Fayetteville Lawyer Discusses Civil Rights Ordinance As Public Vote Approaches

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FAYETTEVILLE (KFSM) - On a "5NEWS This Morning" segment that aired on Nov. 29, Managing Editor Larry Henry talks with Fayetteville lawyer Eva Madison about the new civil rights ordinance in the city. A public vote is set for Dec. 9 on whether to keep Ordinance 119, which the City Council approved in August to prevent businesses and entities from discriminating against customers and others based on gender, race, sexual orientation, gender identity and other factors. Most recently, Republican legislators have criticized the University of Arkansas chancellor for asking the Chamber Commerce to rescind its support of repealing the ordinance.


  • Kevin

    Seriously something that is generating this much controversy there just has to be a better option or the option of doing nothing.

  • Eric Parkinson

    Buzzkill. She’s being reasonable and accurate. There’s no place in a debate like this for such behavior.

  • mack

    I grew up there in the eighties, and it was a fun place at that time. When I came back around 2000-2001 it just felt like a place I didn’t want to live. My biggest complaint at the time was all the expansion on weddington drive, and turning the side roads of 71\I49 to one way streets. I left and only go back on Thanksgiving day each year. I don’t think this town ever needed a civil rights ordinance, it has been a haven for alternative people as long as I can remember. This ordinance will chase more business owners up north.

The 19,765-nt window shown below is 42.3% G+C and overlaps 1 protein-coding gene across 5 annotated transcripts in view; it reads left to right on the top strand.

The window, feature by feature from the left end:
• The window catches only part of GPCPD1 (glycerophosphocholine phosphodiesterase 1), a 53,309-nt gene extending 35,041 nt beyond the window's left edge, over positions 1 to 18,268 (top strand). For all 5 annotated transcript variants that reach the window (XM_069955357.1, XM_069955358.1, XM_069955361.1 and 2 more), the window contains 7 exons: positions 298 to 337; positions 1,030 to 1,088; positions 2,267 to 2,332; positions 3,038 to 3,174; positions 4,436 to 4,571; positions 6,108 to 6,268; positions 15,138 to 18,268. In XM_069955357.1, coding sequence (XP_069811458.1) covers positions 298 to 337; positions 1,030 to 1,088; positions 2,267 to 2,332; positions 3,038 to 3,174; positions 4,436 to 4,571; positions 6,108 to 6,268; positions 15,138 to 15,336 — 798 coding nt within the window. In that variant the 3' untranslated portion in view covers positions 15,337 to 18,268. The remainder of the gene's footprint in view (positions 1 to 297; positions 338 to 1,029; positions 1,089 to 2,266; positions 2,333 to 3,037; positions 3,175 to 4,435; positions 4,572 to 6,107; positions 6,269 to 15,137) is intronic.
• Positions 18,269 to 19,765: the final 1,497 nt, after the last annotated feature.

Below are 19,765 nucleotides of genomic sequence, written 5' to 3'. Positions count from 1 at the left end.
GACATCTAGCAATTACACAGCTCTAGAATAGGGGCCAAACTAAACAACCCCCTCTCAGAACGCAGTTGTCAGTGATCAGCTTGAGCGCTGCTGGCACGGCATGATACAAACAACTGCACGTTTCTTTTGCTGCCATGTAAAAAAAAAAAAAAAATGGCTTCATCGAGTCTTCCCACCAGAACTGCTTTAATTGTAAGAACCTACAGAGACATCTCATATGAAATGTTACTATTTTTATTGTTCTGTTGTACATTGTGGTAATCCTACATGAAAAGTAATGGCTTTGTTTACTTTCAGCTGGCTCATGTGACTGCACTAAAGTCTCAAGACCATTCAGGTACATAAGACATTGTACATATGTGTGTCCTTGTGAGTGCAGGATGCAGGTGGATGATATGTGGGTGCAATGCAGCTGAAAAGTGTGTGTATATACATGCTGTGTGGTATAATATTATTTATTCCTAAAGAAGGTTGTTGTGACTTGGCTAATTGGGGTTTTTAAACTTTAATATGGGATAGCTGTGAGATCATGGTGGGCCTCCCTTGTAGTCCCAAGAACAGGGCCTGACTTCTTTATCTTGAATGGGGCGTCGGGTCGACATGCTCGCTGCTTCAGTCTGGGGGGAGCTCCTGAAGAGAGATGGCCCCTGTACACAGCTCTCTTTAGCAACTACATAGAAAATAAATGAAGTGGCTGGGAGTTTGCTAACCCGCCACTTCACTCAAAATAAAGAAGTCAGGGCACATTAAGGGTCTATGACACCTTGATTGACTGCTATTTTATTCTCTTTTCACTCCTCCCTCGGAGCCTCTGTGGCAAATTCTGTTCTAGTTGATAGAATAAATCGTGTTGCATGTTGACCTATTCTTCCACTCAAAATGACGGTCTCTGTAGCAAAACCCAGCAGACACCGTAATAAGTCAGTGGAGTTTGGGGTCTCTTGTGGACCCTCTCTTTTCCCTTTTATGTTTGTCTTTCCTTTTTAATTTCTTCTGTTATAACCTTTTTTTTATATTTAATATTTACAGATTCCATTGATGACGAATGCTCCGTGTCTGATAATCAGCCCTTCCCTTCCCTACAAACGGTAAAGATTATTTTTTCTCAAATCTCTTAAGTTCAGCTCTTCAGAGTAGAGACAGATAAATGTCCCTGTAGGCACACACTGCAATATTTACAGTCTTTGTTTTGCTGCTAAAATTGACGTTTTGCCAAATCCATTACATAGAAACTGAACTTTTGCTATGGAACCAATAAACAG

• Jeff

    Fayetteville has been a great and a leading city in NW Arkansas but seems much more good business are moving up to north during recent years. City of Fayetteville is heading on wrong direction. City cannot depend on UA ball games for sale tax.

  • Michael Chapitan Collins

    I can’t handle the lies. First off, the fine is $500 for the FIRST day, but she doesn’t say it is $1000 the second day, and $250 each day subsequent PER INCIDENT.
    So when you are targeted for being a Christian by multiple activists who discriminate against Christianity and you owe tens of thousands of dollars in fines and can’t pay them, you DO spend 30 days in prison.

    It is amazing that she says you can’t go to prison with 119 followed by you can go to prison with 119.

    But the worst and most egregious problem is that the religious exemption is already universal through the 1st amendment of the United States and article 2 of the AR state constitution. BOTH people and churches are exempt in this, and neither Constitution separates “private” vs. “public” rights. That is judicial activism to separate them.

    The last thing is that she tells us that churches should be exempt “So we can get along” yet has the tyrannical audacity to follow it up with “so ministers know what they can and cannot do” at the City Council’s pleasure.

    To say that with a straight face in a nation established on the freedom of religion. Traitorous.

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